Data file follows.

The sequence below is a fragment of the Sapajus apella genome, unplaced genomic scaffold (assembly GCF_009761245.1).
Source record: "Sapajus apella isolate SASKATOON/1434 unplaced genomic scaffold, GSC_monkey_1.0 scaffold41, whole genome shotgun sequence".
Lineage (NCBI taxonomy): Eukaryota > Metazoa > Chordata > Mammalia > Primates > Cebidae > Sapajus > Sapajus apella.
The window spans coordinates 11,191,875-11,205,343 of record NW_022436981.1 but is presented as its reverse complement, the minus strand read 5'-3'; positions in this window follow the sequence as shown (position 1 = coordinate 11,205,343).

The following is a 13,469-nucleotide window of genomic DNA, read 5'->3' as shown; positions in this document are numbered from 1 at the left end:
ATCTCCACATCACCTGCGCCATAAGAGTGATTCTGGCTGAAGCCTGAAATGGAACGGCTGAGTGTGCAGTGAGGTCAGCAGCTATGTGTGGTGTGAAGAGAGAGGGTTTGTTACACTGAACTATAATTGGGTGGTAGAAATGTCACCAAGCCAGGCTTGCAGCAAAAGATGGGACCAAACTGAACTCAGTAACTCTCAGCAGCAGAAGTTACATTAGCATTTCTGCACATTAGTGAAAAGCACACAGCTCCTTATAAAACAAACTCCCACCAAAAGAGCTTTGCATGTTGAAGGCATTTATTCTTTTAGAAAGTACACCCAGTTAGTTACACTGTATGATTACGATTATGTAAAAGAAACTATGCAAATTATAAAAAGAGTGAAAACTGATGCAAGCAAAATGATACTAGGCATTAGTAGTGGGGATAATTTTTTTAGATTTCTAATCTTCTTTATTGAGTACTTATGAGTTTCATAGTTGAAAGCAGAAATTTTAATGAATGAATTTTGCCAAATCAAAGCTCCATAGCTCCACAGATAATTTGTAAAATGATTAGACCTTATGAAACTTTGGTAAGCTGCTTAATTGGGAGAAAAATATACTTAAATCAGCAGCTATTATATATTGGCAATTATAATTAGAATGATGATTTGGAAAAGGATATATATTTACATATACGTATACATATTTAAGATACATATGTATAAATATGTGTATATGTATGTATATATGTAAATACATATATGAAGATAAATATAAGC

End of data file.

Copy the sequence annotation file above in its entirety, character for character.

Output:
The sequence below is a fragment of the Sapajus apella genome, unplaced genomic scaffold (assembly GCF_009761245.1).
Source record: "Sapajus apella isolate SASKATOON/1434 unplaced genomic scaffold, GSC_monkey_1.0 scaffold41, whole genome shotgun sequence".
Lineage (NCBI taxonomy): Eukaryota > Metazoa > Chordata > Mammalia > Primates > Cebidae > Sapajus > Sapajus apella.
The window spans coordinates 11,191,875-11,205,343 of record NW_022436981.1 but is presented as its reverse complement, the minus strand read 5'-3'; positions in this window follow the sequence as shown (position 1 = coordinate 11,205,343).

The following is a 13,469-nucleotide window of genomic DNA, read 5'->3' as shown; positions in this document are numbered from 1 at the left end:
ATCTCCACATCACCTGCGCCATAAGAGTGATTCTGGCTGAAGCCTGAAATGGAACGGCTGAGTGTGCAGTGAGGTCAGCAGCTATGTGTGGTGTGAAGAGAGAGGGTTTGTTACACTGAACTATAATTGGGTGGTAGAAATGTCACCAAGCCAGGCTTGCAGCAAAAGATGGGACCAAACTGAACTCAGTAACTCTCAGCAGCAGAAGTTACATTAGCATTTCTGCACATTAGTGAAAAGCACACAGCTCCTTATAAAACAAACTCCCACCAAAAGAGCTTTGCATGTTGAAGGCATTTATTCTTTTAGAAAGTACACCCAGTTAGTTACACTGTATGATTACGATTATGTAAAAGAAACTATGCAAATTATAAAAAGAGTGAAAACTGATGCAAGCAAAATGATACTAGGCATTAGTAGTGGGGATAATTTTTTTAGATTTCTAATCTTCTTTATTGAGTACTTATGAGTTTCATAGTTGAAAGCAGAAATTTTAATGAATGAATTTTGCCAAATCAAAGCTCCATAGCTCCACAGATAATTTGTAAAATGATTAGACCTTATGAAACTTTGGTAAGCTGCTTAATTGGGAGAAAAATATACTTAAATCAGCAGCTATTATATATTGGCAATTATAATTAGAATGATGATTTGGAAAAGGATATATATTTACATATACGTATACATATTTAAGATACATATGTATAAATATGTGTATATGTATGTATATATGTAAATACATATATGAAGATAAATATAAGC